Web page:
1 nm MIM of an XMS linear stage, XMS50-S linear motor stage
Figure 3. 1 nm MIM of an XMS linear stage (left); XMS50-S linear motor stage (right).
  • Repeatability - The repeatability parameter defines a motion control systemÕs ability to repeatably position. It can be unidirectional (always approaching the target position from the same direction) or bidirectional (approaching the target position from either direction). Bi-directional repeatability typically ranges from 1 µm to a few nm in fiber alignment systems. This parameter is important for quickly finding the peak power location for similar device designs. The XMS stage shown in Figure 3 has 80 nm bi-directional repeatability.
  • Position stability - Position stability is a measure of the motion system's capability to stay at a position within a defined window of time and error. Aligning fibers for assembly steps such as bonding relies on the positional stability of the fibers after the peak power has been located. Position stability requirements can range from 0.5 µm to a few microns. Figure 4 shows the step and settle performance of an MKS stage 250 ms after being moved. This stage exhibits less than 20 nm variation in position stability after settling.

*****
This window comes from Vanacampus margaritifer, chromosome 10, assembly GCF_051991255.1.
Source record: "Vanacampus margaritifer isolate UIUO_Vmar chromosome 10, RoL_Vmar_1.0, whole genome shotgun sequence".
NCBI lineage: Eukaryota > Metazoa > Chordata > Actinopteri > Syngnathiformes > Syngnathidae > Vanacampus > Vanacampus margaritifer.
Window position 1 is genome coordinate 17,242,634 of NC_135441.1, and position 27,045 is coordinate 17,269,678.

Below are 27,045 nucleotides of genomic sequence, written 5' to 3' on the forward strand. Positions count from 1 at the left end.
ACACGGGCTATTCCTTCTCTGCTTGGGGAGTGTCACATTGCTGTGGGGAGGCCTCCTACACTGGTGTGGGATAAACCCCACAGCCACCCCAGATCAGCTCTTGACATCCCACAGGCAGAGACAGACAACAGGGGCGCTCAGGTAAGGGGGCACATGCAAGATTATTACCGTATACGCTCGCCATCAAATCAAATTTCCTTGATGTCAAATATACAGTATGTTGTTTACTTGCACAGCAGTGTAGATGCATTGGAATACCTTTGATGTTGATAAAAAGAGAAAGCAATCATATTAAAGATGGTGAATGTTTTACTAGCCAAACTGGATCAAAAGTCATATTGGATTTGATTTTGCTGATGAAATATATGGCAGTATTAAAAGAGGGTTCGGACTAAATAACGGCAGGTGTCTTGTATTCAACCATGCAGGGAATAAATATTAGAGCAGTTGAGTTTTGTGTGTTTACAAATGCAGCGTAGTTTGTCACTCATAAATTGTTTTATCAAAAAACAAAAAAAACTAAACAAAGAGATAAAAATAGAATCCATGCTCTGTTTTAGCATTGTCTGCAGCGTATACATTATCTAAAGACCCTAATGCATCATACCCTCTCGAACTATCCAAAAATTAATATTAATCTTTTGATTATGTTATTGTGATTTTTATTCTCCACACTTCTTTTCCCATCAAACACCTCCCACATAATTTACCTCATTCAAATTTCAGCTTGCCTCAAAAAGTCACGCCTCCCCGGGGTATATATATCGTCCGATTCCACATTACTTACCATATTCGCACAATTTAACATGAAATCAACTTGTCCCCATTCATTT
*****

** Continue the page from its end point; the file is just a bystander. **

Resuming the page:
Step, settle, and stability at position; XMS50-S linear motor stage (right)
Figure 4. Step, settle, and stability at position.
  • Other Motion Parameters - Other parameters that influence the effectiveness of a motion control system include: axis alignment, location of the gimbal point, system stiffness, pitch/yaw, thermal considerations, fixture design, Abbe error, etc. Details regarding the fundamentals of motion control can be found in Chapter 1, Section III.F.1. MKS also has an available metrology primer that provides further information on this topic.

Search Algorithms

In addition to understanding critical motion parameters, efficient fiber alignment requires the selection of a positional search algorithm appropriate to the application and to the step in the alignment procedure. Specific search algorithms are available for finding the first light, i.e., the periphery of a light beam, after which different algorithms that are faster and more precise are used to find the peak power location. The choice of the second algorithm depends on whether the beam has a Gaussian distribution or top hat profile with multiple peaks. Some algorithms can be used to profile both types of beams and can also be used in parallel. First light search methods include: